Jennifer Ackrish, Psy.D., Licensed Psychologist
|Posted on November 4, 2014 at 3:45 PM|
Whether you are part of a large family or it is just you and your significant other at home research suggests that regular home cooked family dinners are good for your mental, physical and interpersonal well-being. With modern technology constantly being at our finger tips, busy work and school schedules and more two parent working households than ever before it is easy to let go of the idea of regular family dinners labeling them as “too difficult” or “unrealistic.” Many of the individuals, couples and families I work with report feeling disconnected with their families at times. Many couples will tell me they pass their spouse or partner like "ships in the night" and do not get a chance to connect with them until the weekend. I hope the information in this post helps you discover some simple ways to reconnect or bolster your connection with your family as well as improve your physical and mental health.
The attached article reveals that couples and families who dine together at home (at the dinner table with the television off and technology stored away) an average of 5 days per week have lower rates of substance abuse, depression, higher subjective ratings of trust and higher professional and academic performance. For families with children, enjoying home cooked meals together is correlated with lower rates of teen pregnancy, better vocabularies, higher grade point averages and increased resiliency. From a medical perspective families who dine together at home regularly have lower rates of obesity and eating disorders.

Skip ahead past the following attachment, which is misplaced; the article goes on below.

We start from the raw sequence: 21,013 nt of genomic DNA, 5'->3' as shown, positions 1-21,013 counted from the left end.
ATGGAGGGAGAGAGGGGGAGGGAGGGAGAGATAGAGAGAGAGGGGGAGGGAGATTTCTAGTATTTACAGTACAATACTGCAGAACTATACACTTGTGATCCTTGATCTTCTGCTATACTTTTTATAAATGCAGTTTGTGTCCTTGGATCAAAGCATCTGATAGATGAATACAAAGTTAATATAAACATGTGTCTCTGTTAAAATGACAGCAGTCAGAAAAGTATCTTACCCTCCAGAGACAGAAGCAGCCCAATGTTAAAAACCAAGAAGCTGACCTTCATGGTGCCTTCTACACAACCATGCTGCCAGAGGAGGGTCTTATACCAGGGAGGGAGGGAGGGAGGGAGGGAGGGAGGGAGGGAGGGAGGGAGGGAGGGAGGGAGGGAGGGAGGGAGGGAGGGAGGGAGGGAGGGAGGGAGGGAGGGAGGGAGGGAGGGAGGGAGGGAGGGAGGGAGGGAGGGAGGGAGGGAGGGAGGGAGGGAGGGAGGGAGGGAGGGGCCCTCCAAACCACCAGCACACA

I know some of you may be reading this and thinking “the benefits sound great, but there is no way I have time to come home and cook a fancy dinner most nights.” There is no need to make anything fancy, the focus of this exercise is spending time with one another and enjoying a healthy meal together. A wonderful time saver I have discovered in recent years is a crock pot or slow cooker. I often prep these meals the night before and keep the ceramic part of the crock pot in the refrigerator overnight. I place the ceramic part of the crock pot with the raw ingredients in the metal part of the slow cooker in the morning, put the lid on and set the timer accordingly. All you have to do when you get home from work is make a quick side such as pasta, rice or vegetables. You can find some wonderful slow cooker recipes at skinnytaste.com. Also, another great way to save time is to prep some items when you have free time. Soup, sauces, casseroles are all wonderful to prepare ahead of time. You can keep them in the refrigerator or freezer for a meal that is easy to heat up during the week. I do not recommend getting too adventurous when you are preparing a meal on a busy weeknight. You will end up frustrated, your family will likely eat later than expected and you will have a large mess to clean up afterwards. Save those more adventurous recipes for the weekend. You may still be thinking, “Geez, this will still take quite a bit of time.” The truth of the matter is it will take some time, but I think that the mental and physical benefits of making family dinners a regular habit are well worth the time investment. I encourage you and your family to incorporate them into your lifestyle as much as you can.
For more detailed information on this topic visit http://thefamilydinnerproject.org/resources/faq/